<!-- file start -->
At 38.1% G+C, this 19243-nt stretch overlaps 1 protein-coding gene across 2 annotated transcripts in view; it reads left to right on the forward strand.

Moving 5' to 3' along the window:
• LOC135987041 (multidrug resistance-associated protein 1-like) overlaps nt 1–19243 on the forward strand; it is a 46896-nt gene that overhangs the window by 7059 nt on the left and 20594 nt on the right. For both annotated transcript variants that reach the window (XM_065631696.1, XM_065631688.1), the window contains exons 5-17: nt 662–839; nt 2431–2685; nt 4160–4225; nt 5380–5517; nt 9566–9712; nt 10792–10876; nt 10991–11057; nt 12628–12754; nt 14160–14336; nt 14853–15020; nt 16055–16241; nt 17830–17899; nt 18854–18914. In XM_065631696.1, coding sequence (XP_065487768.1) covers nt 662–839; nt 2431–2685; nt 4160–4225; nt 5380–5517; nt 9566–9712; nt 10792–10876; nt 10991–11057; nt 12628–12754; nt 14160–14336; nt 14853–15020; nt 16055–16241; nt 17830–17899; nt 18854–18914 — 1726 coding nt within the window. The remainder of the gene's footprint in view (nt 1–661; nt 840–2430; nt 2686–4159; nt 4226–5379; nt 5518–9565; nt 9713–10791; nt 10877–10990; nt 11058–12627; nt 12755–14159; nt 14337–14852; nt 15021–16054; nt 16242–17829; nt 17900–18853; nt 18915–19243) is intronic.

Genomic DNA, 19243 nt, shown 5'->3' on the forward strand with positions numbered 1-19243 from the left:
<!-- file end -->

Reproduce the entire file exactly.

At 38.1% G+C, this 19243-nt stretch overlaps 1 protein-coding gene across 2 annotated transcripts in view; it reads left to right on the forward strand.

Moving 5' to 3' along the window:
• LOC135987041 (multidrug resistance-associated protein 1-like) overlaps nt 1–19243 on the forward strand; it is a 46896-nt gene that overhangs the window by 7059 nt on the left and 20594 nt on the right. For both annotated transcript variants that reach the window (XM_065631696.1, XM_065631688.1), the window contains exons 5-17: nt 662–839; nt 2431–2685; nt 4160–4225; nt 5380–5517; nt 9566–9712; nt 10792–10876; nt 10991–11057; nt 12628–12754; nt 14160–14336; nt 14853–15020; nt 16055–16241; nt 17830–17899; nt 18854–18914. In XM_065631696.1, coding sequence (XP_065487768.1) covers nt 662–839; nt 2431–2685; nt 4160–4225; nt 5380–5517; nt 9566–9712; nt 10792–10876; nt 10991–11057; nt 12628–12754; nt 14160–14336; nt 14853–15020; nt 16055–16241; nt 17830–17899; nt 18854–18914 — 1726 coding nt within the window. The remainder of the gene's footprint in view (nt 1–661; nt 840–2430; nt 2686–4159; nt 4226–5379; nt 5518–9565; nt 9713–10791; nt 10877–10990; nt 11058–12627; nt 12755–14159; nt 14337–14852; nt 15021–16054; nt 16242–17829; nt 17900–18853; nt 18915–19243) is intronic.

Genomic DNA, 19243 nt, shown 5'->3' on the forward strand with positions numbered 1-19243 from the left: